Michelle Pfeiffer was an Academy Award nominee for Stephen Frears’ Dangerous Liaisons (1988), for which screenwriter Christopher Hampton took home a statuette. But I don’t expect literary adaptation lightning to strike again with Cheri, which is based on two novels by Colette.
Poised somewhere between The Queen (2006), High Fidelity (2000), The Grifters (1990), and My Beautiful Laundrette (1985) at the top of Frears’ prolific film and TV career and Mrs. Henderson Presents (2005) and Mary Reilly (1996) at the bottom, Cheri has all the externals you’d expect from a costume drama set in 1920s Paris. Photographed by the gifted Darius Khondji (Se7en), the stately homes and bountiful gardens could fill a week of HGTV programming. A go-to composer of the moment, Alexandre Desplat (of The Queen, and one of my favorite recent scores, The Painted Veil), has contributed lush music. If anything breaks through with end-of-year awards voters, it’ll be the sumptuous costumes of Frears veteran Consolata Boyle, which wrap around co-star Kathy Bates like so many exotic tents. And there is the luminosity of the 51-year-old Pfeiffer, as Lea, the belle of the Belle Ã‰poque.
Lea is a retired courtesan, comfortably ensconced in the home all those years on her back with rich and powerful men bought her. Regarded suspiciously by polite society, the courtesans live in a world of their own, sipping champagne and gossiping, which gives Hampton a chance to drop witty Wildean epigrams into the dialogue. One of their number, Madame Peloux (Bates), has an incorrigible, bed-hopping son, Fred (Pride & Prejudice co-star Rupert Friend), who is nicknamed “Cheri”—and proves very dear indeed to Lea, who claims the 19-year-old as her lover. Their passionate relationship ends when Peloux decides she wants grandchildren, and marries off Cheri to an eminence’s daughter. To Lea’s secret delight, marital bliss eludes the foppish Cheri. But the child-man decides to grow up, forcing painful reckonings.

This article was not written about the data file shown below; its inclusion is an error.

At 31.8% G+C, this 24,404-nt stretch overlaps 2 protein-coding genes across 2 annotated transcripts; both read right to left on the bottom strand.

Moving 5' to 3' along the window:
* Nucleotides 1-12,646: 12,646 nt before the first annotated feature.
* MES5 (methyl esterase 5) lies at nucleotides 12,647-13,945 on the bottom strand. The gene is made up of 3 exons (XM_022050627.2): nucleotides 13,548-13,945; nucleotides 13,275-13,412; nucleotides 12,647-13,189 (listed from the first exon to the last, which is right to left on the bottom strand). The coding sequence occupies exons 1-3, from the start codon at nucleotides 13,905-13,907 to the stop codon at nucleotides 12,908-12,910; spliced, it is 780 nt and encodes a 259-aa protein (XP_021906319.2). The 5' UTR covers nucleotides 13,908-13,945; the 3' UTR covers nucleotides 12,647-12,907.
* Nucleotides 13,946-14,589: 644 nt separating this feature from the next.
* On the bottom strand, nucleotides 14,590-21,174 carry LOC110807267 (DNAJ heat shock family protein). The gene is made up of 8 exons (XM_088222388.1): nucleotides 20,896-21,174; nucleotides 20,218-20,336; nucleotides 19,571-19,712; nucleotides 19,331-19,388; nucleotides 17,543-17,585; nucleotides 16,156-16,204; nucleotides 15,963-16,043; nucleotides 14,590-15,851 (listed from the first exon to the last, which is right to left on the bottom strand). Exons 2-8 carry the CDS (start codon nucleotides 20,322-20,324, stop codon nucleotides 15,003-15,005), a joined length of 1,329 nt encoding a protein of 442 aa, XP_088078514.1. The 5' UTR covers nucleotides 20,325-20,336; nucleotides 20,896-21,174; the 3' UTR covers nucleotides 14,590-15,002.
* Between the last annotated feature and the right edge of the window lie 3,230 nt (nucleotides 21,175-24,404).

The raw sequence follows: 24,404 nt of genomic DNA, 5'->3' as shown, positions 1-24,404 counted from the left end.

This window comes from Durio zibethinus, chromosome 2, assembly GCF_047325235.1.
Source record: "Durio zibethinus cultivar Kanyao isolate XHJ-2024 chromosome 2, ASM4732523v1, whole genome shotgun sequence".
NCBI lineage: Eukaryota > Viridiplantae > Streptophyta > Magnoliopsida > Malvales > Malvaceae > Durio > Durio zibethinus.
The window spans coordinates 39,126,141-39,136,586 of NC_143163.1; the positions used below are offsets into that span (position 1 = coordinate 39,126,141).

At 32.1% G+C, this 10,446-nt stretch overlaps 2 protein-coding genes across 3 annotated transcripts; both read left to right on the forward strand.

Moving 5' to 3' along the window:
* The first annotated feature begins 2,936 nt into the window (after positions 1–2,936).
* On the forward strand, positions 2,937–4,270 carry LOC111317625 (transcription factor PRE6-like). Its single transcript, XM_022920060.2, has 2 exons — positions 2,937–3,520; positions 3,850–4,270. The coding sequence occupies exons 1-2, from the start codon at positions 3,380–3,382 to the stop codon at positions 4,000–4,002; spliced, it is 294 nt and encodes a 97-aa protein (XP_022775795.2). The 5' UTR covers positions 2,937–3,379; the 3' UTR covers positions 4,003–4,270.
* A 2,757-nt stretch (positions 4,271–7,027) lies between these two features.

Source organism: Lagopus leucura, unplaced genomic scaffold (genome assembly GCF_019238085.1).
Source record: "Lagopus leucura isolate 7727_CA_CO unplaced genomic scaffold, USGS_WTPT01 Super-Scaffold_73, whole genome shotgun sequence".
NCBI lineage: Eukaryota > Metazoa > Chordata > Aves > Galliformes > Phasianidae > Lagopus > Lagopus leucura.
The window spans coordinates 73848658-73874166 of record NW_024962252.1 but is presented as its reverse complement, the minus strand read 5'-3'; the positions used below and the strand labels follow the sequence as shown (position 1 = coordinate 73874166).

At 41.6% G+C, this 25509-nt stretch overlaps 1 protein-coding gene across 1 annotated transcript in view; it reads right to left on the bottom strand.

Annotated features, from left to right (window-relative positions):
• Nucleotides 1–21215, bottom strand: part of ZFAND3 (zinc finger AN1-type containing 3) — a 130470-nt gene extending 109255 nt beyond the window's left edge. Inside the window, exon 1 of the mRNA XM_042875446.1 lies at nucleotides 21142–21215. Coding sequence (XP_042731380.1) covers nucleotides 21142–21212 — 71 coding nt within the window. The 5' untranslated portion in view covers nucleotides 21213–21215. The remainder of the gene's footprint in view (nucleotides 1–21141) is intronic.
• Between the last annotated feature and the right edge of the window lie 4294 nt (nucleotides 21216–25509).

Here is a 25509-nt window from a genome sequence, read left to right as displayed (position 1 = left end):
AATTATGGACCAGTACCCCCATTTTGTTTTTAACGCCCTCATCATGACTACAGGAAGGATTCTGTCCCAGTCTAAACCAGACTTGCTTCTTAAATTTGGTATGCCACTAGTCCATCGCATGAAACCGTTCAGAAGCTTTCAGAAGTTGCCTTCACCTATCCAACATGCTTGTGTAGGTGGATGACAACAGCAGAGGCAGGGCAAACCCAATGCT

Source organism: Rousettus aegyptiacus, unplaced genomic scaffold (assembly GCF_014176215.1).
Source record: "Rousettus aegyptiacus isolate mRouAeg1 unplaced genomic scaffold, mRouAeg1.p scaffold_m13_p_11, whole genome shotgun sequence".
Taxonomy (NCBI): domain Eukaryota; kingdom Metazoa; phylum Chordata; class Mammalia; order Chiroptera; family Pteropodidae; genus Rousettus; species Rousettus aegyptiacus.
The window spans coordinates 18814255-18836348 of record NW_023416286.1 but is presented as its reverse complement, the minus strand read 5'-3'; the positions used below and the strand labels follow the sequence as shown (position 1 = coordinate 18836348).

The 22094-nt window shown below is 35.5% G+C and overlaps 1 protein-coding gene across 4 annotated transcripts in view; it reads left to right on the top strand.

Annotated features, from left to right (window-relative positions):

On a skin-deep level, there’s a lot to appreciate about Cheri. (Stones watchers will get a kick out of seeing Anita Pallenberg, Keith Richards’ eventful ex, as one of the courtesans.) Pfeiffer still bewitches me—I’ve always figured that Brian De Palma and Oliver Stone fell for her, too, which is why they spared her from the final blood-letting of Scarface (1983) at the dawn of her career—and Lea is the flip side of her Hollywood survivor in Amy Heckerling’s unfairly obscure I Could Never Be Your Woman (2007), a playful look at ageism. Her sly and calculating Lea, who reserves her affection for her much younger lover, answers that delightful, let-it-all-hang-out performance. Time and fate, however, conspire to take their toll—and give Pfeiffer a chance to in a way reprise one of Glenn Close’s famous Liaisons scenes, which she does very penetratingly.
Unable to scratch the surface, though, is Friend. Cheri is a true “girlie man,” as feminine as his lover in his clothes and runway attitude; maybe only Johnny Depp in his Cry-Baby youth could have pulled it off. Friend, who played Depp’s lover in The Libertine (2004), just doesn’t seem to have the energy or resolve to bag two babes at a time, as he does in the film, and is a lopsided match for Pfeiffer, a cougar in her prime.
Cheri’s anamorphic transfer (2.35:1 aspect ratio) looked fine on my portable DVD player but I’ve read it doesn’t hold up on larger monitors, something a future Blu-ray release might resolve. A second release might have more features, which are limited to two brief deleted scenes (which might have folded into the film, which runs just 86 minutes) and a rote making-of featurette. Still, I learned two things, that you can take the girl out of California but you can’t take the California out of the girl (I’m used to Pfeiffer suppressing her native accent in movies like this one) and that Bates would be fun to hang out with. Commenting on meeting the disheveled Frears (who supplies the film’s too-abundant narration), she says “he looked like a man who had fallen down on his luck.”
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